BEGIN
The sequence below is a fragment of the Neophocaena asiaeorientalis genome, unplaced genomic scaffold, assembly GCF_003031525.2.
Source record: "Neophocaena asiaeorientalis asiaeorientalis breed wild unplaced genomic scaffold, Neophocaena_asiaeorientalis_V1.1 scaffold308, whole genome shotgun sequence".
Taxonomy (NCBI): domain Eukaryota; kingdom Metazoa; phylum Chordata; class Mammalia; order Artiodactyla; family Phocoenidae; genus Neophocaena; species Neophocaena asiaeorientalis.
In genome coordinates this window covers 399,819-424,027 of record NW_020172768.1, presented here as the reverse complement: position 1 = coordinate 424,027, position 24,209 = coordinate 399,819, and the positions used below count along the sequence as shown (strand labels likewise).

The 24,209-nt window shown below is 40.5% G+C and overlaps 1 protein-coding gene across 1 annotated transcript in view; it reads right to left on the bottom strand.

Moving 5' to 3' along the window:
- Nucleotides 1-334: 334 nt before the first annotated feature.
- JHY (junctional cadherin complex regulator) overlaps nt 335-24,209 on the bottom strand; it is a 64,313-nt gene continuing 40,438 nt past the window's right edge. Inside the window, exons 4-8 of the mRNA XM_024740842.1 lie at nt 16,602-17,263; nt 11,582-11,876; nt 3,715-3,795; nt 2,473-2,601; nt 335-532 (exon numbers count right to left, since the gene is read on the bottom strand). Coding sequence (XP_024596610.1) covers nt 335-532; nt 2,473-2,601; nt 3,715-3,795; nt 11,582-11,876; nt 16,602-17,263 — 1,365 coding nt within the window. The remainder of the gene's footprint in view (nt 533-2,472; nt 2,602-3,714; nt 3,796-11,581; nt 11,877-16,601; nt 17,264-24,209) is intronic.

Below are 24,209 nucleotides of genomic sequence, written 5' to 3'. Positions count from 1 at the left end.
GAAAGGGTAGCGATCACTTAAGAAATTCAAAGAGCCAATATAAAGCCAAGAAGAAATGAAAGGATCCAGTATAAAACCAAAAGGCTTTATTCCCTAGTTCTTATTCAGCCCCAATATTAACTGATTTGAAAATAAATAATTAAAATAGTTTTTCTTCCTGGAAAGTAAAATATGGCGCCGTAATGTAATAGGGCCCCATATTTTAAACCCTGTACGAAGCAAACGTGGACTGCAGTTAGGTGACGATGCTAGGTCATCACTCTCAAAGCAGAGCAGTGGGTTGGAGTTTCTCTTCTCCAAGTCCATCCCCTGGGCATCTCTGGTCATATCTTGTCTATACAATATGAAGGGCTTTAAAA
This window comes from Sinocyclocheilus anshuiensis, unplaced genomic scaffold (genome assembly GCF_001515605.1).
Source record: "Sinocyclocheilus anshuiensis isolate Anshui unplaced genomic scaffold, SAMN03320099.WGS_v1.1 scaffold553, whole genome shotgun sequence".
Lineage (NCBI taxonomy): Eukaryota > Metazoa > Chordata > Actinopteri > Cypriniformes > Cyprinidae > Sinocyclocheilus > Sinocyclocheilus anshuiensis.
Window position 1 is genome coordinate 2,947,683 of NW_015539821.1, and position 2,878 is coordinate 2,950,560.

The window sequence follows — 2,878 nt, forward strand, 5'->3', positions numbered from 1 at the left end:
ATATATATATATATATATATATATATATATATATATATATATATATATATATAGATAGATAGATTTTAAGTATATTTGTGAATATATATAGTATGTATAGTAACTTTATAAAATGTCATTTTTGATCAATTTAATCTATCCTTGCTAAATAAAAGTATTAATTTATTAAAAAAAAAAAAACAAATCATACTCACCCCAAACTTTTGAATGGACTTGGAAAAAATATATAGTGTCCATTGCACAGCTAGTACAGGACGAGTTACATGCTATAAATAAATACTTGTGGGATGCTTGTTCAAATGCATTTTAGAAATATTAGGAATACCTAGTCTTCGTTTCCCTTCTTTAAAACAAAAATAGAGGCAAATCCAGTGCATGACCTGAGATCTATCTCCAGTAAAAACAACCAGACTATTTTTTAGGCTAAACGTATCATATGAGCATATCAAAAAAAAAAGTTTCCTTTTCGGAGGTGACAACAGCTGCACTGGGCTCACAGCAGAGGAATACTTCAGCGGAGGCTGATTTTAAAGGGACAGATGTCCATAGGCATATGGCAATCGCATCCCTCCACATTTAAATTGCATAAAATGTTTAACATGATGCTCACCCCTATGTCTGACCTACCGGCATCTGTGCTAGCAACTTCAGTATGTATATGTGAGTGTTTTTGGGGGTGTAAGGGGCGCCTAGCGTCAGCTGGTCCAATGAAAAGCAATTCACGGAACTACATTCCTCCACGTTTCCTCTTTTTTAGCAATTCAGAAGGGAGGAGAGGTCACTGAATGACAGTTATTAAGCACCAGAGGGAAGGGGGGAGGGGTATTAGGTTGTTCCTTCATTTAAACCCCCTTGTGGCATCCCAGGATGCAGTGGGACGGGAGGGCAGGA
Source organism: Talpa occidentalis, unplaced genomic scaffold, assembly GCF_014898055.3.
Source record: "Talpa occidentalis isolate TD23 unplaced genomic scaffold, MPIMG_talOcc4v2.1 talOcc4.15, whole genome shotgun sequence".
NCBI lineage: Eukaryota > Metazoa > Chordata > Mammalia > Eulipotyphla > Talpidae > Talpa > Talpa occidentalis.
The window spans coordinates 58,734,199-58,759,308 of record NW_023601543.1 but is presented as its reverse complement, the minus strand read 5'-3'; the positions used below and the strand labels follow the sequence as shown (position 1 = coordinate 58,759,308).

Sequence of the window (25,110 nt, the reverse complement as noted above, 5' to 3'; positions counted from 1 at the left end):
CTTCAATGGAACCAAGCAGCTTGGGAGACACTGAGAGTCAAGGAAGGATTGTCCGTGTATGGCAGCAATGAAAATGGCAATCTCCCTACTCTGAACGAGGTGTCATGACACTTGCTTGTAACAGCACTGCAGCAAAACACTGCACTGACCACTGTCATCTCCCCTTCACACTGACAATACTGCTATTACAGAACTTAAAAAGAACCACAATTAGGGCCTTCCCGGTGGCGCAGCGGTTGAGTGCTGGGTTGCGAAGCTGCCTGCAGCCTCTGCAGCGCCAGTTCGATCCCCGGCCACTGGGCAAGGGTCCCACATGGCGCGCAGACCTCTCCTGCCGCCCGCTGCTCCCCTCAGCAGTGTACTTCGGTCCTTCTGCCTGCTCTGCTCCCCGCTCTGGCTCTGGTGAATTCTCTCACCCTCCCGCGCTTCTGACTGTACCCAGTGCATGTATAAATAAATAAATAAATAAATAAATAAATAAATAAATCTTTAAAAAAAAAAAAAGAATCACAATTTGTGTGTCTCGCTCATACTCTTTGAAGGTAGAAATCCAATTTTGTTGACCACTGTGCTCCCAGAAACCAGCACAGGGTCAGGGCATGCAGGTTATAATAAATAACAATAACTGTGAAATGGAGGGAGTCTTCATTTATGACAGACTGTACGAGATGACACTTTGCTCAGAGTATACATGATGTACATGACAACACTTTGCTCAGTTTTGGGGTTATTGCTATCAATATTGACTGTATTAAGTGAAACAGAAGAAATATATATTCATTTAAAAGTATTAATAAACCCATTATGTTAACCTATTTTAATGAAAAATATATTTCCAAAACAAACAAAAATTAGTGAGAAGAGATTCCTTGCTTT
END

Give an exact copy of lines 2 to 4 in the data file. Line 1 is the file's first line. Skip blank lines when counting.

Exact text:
Source record: "Neophocaena asiaeorientalis asiaeorientalis breed wild unplaced genomic scaffold, Neophocaena_asiaeorientalis_V1.1 scaffold308, whole genome shotgun sequence".
Taxonomy (NCBI): domain Eukaryota; kingdom Metazoa; phylum Chordata; class Mammalia; order Artiodactyla; family Phocoenidae; genus Neophocaena; species Neophocaena asiaeorientalis.
In genome coordinates this window covers 399,819-424,027 of record NW_020172768.1, presented here as the reverse complement: position 1 = coordinate 424,027, position 24,209 = coordinate 399,819, and the positions used below count along the sequence as shown (strand labels likewise).